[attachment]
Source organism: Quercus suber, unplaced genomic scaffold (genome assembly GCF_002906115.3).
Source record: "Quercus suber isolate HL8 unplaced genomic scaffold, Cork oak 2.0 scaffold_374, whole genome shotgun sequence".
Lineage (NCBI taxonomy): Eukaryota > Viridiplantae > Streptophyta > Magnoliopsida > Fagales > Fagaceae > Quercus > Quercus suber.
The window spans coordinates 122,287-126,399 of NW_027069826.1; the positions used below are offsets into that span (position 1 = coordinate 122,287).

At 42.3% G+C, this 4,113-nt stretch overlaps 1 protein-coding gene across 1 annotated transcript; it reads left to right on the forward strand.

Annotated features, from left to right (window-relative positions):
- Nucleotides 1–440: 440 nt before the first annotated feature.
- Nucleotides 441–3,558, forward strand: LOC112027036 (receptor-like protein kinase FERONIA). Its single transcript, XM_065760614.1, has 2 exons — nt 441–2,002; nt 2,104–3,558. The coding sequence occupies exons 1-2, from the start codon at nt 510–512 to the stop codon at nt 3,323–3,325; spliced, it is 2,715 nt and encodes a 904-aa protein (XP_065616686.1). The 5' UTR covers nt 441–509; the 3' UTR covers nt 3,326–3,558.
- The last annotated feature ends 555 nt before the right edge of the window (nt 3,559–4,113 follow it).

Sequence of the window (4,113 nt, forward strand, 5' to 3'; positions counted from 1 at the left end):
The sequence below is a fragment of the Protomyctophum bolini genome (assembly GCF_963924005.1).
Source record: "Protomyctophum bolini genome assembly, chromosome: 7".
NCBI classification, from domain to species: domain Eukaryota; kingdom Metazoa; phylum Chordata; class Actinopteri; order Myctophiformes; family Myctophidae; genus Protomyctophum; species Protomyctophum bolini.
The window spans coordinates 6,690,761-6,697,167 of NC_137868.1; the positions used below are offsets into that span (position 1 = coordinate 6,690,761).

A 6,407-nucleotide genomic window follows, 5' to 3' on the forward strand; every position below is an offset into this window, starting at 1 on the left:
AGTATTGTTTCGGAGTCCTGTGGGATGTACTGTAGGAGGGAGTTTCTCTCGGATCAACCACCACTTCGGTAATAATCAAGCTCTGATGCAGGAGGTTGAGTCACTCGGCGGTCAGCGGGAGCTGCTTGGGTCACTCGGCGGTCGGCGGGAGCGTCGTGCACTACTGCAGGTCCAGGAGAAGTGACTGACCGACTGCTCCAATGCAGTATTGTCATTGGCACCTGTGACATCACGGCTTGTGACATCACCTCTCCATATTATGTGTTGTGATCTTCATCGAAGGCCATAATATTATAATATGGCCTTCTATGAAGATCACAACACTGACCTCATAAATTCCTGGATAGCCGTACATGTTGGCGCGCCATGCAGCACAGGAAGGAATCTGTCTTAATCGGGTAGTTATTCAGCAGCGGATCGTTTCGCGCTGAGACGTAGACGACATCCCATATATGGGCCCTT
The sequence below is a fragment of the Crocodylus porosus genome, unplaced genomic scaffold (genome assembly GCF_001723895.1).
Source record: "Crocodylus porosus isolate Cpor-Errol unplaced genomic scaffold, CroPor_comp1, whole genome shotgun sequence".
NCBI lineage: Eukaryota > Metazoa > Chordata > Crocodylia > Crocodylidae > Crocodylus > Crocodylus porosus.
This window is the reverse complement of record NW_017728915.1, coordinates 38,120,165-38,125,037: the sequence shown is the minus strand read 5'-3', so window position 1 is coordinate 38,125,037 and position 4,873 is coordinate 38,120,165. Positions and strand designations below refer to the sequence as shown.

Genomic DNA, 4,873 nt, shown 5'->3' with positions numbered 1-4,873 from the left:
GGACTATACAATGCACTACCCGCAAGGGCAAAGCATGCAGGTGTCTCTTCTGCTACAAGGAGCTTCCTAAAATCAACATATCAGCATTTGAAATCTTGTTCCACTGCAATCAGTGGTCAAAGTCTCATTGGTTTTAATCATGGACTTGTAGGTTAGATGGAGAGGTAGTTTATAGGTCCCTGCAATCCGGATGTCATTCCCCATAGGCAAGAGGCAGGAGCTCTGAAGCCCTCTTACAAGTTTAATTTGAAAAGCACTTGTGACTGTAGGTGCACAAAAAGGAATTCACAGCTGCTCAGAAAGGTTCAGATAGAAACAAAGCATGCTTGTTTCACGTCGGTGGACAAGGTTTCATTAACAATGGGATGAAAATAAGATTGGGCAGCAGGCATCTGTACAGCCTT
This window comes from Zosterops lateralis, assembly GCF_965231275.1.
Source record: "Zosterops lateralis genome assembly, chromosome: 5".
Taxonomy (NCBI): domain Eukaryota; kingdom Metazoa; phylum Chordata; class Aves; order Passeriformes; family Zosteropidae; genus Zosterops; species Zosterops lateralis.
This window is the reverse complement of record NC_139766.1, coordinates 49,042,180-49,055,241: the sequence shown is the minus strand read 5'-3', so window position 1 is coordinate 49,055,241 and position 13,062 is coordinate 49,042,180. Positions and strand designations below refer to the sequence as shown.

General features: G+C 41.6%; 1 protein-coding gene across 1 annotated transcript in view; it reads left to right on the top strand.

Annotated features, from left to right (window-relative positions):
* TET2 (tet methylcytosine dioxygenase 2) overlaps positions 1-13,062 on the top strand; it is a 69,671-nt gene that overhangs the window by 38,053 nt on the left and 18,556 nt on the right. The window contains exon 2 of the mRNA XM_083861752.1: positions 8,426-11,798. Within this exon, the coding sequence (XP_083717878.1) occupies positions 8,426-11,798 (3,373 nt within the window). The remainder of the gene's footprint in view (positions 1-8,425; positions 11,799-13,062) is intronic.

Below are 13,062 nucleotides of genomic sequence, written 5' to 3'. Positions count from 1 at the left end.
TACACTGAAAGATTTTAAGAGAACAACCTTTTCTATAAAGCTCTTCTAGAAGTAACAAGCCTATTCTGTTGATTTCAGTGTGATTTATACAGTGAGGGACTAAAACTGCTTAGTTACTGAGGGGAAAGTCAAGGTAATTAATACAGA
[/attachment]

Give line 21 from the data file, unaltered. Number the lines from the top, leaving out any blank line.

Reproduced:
Genomic DNA, 4,873 nt, shown 5'->3' with positions numbered 1-4,873 from the left: